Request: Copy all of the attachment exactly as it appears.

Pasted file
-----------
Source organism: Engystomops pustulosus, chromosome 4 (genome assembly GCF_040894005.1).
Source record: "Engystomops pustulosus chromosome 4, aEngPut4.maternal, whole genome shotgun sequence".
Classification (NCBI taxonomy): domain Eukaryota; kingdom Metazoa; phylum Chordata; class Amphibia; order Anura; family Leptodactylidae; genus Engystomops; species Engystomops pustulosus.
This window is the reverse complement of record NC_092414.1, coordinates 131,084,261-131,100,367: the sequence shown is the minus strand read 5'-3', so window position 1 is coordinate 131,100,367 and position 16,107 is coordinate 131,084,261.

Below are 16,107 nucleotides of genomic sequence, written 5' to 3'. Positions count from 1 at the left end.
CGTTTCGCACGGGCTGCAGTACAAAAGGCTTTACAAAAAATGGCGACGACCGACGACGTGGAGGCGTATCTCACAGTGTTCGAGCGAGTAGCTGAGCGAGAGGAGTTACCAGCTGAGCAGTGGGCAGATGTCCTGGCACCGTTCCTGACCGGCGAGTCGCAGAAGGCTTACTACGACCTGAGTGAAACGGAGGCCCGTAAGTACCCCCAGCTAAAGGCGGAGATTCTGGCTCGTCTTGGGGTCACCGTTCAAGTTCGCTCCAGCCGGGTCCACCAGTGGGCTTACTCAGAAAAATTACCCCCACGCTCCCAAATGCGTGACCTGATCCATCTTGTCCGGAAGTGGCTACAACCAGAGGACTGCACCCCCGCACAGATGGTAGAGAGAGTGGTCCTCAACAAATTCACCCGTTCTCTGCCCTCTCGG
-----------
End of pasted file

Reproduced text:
Source organism: Engystomops pustulosus, chromosome 4 (genome assembly GCF_040894005.1).
Source record: "Engystomops pustulosus chromosome 4, aEngPut4.maternal, whole genome shotgun sequence".
Classification (NCBI taxonomy): domain Eukaryota; kingdom Metazoa; phylum Chordata; class Amphibia; order Anura; family Leptodactylidae; genus Engystomops; species Engystomops pustulosus.
This window is the reverse complement of record NC_092414.1, coordinates 131,084,261-131,100,367: the sequence shown is the minus strand read 5'-3', so window position 1 is coordinate 131,100,367 and position 16,107 is coordinate 131,084,261.

Below are 16,107 nucleotides of genomic sequence, written 5' to 3'. Positions count from 1 at the left end.
CGTTTCGCACGGGCTGCAGTACAAAAGGCTTTACAAAAAATGGCGACGACCGACGACGTGGAGGCGTATCTCACAGTGTTCGAGCGAGTAGCTGAGCGAGAGGAGTTACCAGCTGAGCAGTGGGCAGATGTCCTGGCACCGTTCCTGACCGGCGAGTCGCAGAAGGCTTACTACGACCTGAGTGAAACGGAGGCCCGTAAGTACCCCCAGCTAAAGGCGGAGATTCTGGCTCGTCTTGGGGTCACCGTTCAAGTTCGCTCCAGCCGGGTCCACCAGTGGGCTTACTCAGAAAAATTACCCCCACGCTCCCAAATGCGTGACCTGATCCATCTTGTCCGGAAGTGGCTACAACCAGAGGACTGCACCCCCGCACAGATGGTAGAGAGAGTGGTCCTCAACAAATTCACCCGTTCTCTGCCCTCTCGG